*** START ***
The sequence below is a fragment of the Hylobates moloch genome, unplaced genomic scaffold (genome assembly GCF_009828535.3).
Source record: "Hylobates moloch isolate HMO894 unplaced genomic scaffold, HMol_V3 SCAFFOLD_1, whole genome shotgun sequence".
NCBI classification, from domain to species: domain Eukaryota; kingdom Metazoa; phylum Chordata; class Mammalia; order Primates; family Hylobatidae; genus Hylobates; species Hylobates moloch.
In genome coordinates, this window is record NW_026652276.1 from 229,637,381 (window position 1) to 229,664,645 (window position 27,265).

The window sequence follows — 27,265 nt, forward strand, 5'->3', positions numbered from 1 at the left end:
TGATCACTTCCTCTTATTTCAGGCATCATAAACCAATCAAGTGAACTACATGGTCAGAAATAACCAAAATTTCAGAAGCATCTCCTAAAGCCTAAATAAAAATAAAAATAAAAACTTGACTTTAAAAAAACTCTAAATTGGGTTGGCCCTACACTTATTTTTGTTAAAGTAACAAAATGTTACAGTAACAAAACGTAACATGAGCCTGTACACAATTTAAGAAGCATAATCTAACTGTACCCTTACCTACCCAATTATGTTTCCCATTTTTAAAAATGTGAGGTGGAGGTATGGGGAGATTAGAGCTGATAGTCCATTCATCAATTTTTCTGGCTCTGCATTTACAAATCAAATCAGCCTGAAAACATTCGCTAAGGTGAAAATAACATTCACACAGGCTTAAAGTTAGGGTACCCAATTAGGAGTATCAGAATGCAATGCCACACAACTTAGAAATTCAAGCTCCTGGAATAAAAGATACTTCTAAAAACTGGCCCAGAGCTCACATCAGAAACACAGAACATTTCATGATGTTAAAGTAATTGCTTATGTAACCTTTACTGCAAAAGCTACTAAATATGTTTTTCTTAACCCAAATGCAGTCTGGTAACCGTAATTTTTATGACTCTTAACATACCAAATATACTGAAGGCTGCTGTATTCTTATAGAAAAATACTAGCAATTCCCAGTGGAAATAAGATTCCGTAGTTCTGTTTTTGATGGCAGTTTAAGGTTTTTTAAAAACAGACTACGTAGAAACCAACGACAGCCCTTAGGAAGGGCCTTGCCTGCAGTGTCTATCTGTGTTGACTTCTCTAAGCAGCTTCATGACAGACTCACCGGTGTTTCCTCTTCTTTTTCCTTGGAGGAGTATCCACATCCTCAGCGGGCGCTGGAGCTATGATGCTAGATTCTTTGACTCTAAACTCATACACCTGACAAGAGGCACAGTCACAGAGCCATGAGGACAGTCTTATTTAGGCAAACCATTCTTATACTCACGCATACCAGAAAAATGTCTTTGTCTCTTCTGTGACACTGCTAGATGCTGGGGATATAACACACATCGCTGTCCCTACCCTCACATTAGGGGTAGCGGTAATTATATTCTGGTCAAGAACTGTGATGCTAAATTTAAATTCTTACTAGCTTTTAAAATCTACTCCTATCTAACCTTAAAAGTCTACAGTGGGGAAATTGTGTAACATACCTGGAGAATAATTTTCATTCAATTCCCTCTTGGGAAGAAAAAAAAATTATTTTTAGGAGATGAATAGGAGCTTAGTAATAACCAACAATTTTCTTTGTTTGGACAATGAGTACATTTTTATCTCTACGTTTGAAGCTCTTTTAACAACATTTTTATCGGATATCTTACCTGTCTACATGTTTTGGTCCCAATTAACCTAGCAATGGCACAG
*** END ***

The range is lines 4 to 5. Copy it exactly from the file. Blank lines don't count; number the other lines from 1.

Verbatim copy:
In genome coordinates, this window is record NW_026652276.1 from 229,637,381 (window position 1) to 229,664,645 (window position 27,265).

The window sequence follows — 27,265 nt, forward strand, 5'->3', positions numbered from 1 at the left end: